Positivity Always Wins

Jyoti Shekar

Be positive – an oft quoted and forever repeated phrase.

While it is good advice, how many of us actually know how to do that? Can one just throw away the negative thought like a stale apple in a basket and replace it with a brand new one?

Wish it were that easy.

Turning positive is a journey. And here are some pointers where we can all work together to help each other with it.  More so, now. As the lockdown is not an easy time, and the mind tends to go a bit negative, what with no maids, no office and the constant company of your family within the four walls.

Let us first clear some misnomer on negative thinking – when something happens, thinking that it may go worse, is not always negative thinking. We need to prepare ourselves to accept the worst also, right? To me, thinking of negative events is not necessarily negative thinking, but thinking of events negatively most definitely is. For example, let us say you had a fight with a loved one (a negative event). Thinking about it is perfectly OK, how else would you resolve it? But thinking about it negatively, about how that person could do this to you, he/she must have done it intentionally, etc. is something we should avoid, to keep our minds positive.

Easier said than done! Sometimes, circumstances simply do not allow us to do that. We need to work towards making our minds positive. One of the most important ways to do that is to spend time with ourselves and analyse what happened. Unless we do that, it is hard to get enough objectivity to view the incident in the right spirit. We should do it simply to keep ourselves happy and positive, not for fixing blame or any other reason.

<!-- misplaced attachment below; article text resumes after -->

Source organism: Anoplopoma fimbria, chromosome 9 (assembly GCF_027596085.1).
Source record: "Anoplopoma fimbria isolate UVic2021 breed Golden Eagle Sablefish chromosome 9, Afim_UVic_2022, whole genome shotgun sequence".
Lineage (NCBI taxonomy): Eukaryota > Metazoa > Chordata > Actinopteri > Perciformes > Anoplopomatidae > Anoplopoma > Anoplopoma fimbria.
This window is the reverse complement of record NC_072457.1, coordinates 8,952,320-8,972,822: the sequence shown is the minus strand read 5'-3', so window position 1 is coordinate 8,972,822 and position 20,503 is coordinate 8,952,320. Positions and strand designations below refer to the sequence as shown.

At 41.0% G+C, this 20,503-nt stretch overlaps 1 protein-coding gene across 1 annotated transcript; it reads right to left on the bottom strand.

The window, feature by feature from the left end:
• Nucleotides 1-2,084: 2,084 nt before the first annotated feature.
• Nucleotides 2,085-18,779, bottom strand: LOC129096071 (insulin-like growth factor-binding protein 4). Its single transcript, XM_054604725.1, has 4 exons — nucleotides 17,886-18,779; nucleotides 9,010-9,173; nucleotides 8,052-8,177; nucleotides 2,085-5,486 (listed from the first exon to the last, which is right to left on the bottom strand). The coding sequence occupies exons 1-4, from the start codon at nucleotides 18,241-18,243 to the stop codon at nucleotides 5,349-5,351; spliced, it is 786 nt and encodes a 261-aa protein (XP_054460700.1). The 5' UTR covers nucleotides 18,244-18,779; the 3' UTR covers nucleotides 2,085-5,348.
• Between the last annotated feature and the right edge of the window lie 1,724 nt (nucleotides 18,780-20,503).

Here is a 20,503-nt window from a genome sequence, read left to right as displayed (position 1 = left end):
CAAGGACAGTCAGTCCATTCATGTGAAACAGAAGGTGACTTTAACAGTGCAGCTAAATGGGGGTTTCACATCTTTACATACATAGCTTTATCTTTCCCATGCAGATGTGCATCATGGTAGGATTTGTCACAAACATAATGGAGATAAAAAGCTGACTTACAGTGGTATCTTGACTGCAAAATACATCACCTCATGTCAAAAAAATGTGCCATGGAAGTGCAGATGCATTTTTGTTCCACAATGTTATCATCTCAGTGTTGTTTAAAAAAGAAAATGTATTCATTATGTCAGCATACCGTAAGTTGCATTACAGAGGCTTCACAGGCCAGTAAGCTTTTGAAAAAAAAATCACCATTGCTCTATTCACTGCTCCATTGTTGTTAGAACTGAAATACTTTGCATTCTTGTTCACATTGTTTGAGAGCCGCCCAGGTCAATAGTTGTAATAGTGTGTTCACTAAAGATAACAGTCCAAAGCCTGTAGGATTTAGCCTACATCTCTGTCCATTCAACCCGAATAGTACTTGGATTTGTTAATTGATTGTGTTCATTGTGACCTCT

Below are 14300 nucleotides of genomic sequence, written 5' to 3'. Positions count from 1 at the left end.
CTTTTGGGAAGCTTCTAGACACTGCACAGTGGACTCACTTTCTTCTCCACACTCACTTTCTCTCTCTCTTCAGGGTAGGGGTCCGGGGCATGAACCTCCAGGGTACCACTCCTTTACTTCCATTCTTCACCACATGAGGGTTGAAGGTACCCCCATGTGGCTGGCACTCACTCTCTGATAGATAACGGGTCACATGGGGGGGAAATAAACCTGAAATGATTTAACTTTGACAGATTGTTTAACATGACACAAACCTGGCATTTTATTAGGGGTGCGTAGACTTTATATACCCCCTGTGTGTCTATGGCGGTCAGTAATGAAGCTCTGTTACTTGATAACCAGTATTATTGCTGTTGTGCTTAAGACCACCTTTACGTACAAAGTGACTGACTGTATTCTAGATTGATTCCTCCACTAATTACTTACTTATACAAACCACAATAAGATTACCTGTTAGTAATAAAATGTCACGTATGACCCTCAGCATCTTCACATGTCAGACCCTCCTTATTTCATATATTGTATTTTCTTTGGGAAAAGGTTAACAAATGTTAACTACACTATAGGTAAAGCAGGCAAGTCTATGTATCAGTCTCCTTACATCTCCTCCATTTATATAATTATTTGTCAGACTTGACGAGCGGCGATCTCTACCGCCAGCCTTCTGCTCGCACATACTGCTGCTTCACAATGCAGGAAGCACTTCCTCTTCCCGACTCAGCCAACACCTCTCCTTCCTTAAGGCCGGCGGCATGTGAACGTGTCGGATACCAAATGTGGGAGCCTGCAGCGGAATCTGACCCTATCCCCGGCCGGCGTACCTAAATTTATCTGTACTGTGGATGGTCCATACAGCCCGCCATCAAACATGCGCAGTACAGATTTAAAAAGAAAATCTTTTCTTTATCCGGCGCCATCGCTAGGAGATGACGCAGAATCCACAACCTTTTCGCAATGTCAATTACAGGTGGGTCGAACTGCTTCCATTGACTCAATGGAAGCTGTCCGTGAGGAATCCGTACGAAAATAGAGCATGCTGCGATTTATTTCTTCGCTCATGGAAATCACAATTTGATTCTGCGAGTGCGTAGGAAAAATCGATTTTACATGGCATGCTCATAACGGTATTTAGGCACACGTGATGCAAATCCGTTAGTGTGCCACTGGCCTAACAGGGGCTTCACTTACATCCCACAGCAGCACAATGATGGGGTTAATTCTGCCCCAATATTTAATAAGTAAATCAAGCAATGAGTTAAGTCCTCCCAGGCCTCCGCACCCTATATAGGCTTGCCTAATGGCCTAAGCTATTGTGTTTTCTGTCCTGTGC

As they say, happiness comes from within. It does not mean we will always be surrounded by people who keep us happy, but that we will love ourselves enough to keep ourselves happy regardless of what other people/things try to do.

Usually, we tend to do one of the following three things when we encounter a negative event:

  1. Blame others – This happens because when we are emotionally charged, it is not very easy for us to see what we did wrong. In fact, from our point of view, we are always right. So we jump to an immediate conclusion that someone else must be the cause of the whole fiasco. This can escalate the unpleasantness to a much higher level, causing unhappiness.
  2. Think the worst – We usually tend to go to the worst end of the spectrum when a negative event happens. For example, if someone hits my car, my first reaction is not going to be – ‘Oh poor thing. They must have done it by mistake. They must be in trouble or in a hurry.’ My first reaction would be – ‘What the hell? What if something had happened to me or my car? They deliberately did it.’ As a result, even if there is no damage done to me or my car, I can get as angry as if it had actually happened.
  3. Take it personally – This happens when our self esteem is low. It is majorly tied to how emotionally attached we are to someone. If it has to do with a family member, whose love has sort of blinded us, we tend to think – ‘It is my fault, it is all my fault and I deserve it.  I should go away somewhere.

All the above three thought processes are common but unwarranted. So how do we get out of these?

Simple answer – SELF ANALYSIS.